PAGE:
But if you pick something too off the wall, beware. In 2007, the New Zealand government revoked Pat and Sheena Watson's name selection for their son. The offender? 4Real. Like the United States, Australia does not allow the presence of numerals in legal names. German parents must follow stricter standards enforced by the local registration office, called the standesamt. They must select a moniker that reflects the baby's sex and will not incite ridicule for the child [source: Flippo]. In Zambia, boys and girls are expected to change their names at puberty and may go through several names during their lives [source: Tembo].

In spite of customs and regulations, research has shown that baby's names do not dramatically affect their success as adults. Instead, according to a study published in the book "Freakonomics," name choices reflect more on the parents than on the children [source: Cabot]. For example, in the U.S., Misty and Joey correlated to parents with lower education levels while Dov and Lucienne came from more educated groups. Likewise, a socially undesirable name does not foreshadow a lackluster future for the person [source: Flora]. Nevertheless, for the three babies reportedly named ESPN after the sports television station in 2006 [source: Associated Press], going through role call at school might not be a cakewalk.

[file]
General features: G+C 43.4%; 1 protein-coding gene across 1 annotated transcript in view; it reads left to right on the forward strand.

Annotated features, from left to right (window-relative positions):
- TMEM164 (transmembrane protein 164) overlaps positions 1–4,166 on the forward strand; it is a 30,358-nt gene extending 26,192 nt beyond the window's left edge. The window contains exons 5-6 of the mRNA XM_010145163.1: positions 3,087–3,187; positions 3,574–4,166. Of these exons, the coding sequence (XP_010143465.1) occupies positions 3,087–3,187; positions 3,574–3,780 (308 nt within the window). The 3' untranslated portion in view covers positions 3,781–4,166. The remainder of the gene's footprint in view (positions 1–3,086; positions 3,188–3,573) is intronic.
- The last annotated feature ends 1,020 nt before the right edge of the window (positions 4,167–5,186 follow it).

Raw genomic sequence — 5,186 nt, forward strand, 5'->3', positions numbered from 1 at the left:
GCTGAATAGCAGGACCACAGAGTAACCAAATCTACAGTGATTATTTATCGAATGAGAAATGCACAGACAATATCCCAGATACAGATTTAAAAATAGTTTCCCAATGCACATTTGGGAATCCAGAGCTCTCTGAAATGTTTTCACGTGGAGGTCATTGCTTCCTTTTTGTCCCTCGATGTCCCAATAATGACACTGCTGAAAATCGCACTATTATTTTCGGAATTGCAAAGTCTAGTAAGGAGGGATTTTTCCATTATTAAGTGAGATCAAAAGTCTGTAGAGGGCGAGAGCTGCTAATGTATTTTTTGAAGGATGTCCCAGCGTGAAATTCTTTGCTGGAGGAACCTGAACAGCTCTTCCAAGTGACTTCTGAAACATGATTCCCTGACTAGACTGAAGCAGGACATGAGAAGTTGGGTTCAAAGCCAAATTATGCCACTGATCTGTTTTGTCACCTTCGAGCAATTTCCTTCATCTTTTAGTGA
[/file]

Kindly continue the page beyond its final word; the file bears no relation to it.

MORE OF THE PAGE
For more information on identity, read the links on the next page.


Lots More Information

Related HowStuffWorks Articles

More Great Links


  • Associated Press. "New Zealand: '4Real' not a name." USA Today. June 22, 2006. (April 23, 2008)
  • Benson, Ciaran; Inc NetLibrary. "The Cultural Psychology of Self." Routledge. 2001. (April 23, 2008)
  • Bryne, Deidre. "The World's Most Popular Names." (April 23, 2008)
  • Cabot, Tyler. "Baby Names." The Atlantic. June 2005. (April 23, 2008)
  • Flippo, Hyde. "The German Way." McGraw Hill. 1996. (April 29, 2008)
  • Flora, Carlin. "Hello, My Name is Unique." Psychology Today. March/April 2004. (April 23, 2008)
  • Ihara, Toni; Ihara, Toni Lynne; Warner, Ralph E; Hertz, Frederick. "Living Together: A Legal Guide for Unmarried Couples." Nolo. 2006.
  • Stringer, Kortney. "Leaving Tradition Behind: Brand-named babies." Knight Ridder Tribune Business News. June 12, 2006. (April 23, 2008)
  • Tembo, Mwizenge. "Zambian traditional names." Julubbi Enterprises Limited. 2006. (April 29, 2008),M1